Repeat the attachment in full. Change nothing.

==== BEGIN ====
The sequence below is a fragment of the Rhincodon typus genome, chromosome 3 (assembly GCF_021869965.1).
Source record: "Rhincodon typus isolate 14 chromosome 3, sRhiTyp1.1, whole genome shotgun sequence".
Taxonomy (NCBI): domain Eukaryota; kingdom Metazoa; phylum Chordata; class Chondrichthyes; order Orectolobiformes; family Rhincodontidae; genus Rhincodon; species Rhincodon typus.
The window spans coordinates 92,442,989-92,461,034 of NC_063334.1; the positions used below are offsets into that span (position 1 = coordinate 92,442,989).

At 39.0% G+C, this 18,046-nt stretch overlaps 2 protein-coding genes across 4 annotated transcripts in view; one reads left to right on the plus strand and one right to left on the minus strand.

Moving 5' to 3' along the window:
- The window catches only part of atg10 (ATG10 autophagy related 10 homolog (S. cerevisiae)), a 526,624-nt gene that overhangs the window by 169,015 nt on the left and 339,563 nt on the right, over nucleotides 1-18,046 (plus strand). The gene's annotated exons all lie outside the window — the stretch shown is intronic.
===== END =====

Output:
The sequence below is a fragment of the Rhincodon typus genome, chromosome 3 (assembly GCF_021869965.1).
Source record: "Rhincodon typus isolate 14 chromosome 3, sRhiTyp1.1, whole genome shotgun sequence".
Taxonomy (NCBI): domain Eukaryota; kingdom Metazoa; phylum Chordata; class Chondrichthyes; order Orectolobiformes; family Rhincodontidae; genus Rhincodon; species Rhincodon typus.
The window spans coordinates 92,442,989-92,461,034 of NC_063334.1; the positions used below are offsets into that span (position 1 = coordinate 92,442,989).

At 39.0% G+C, this 18,046-nt stretch overlaps 2 protein-coding genes across 4 annotated transcripts in view; one reads left to right on the plus strand and one right to left on the minus strand.

Moving 5' to 3' along the window:
- The window catches only part of atg10 (ATG10 autophagy related 10 homolog (S. cerevisiae)), a 526,624-nt gene that overhangs the window by 169,015 nt on the left and 339,563 nt on the right, over nucleotides 1-18,046 (plus strand). The gene's annotated exons all lie outside the window — the stretch shown is intronic.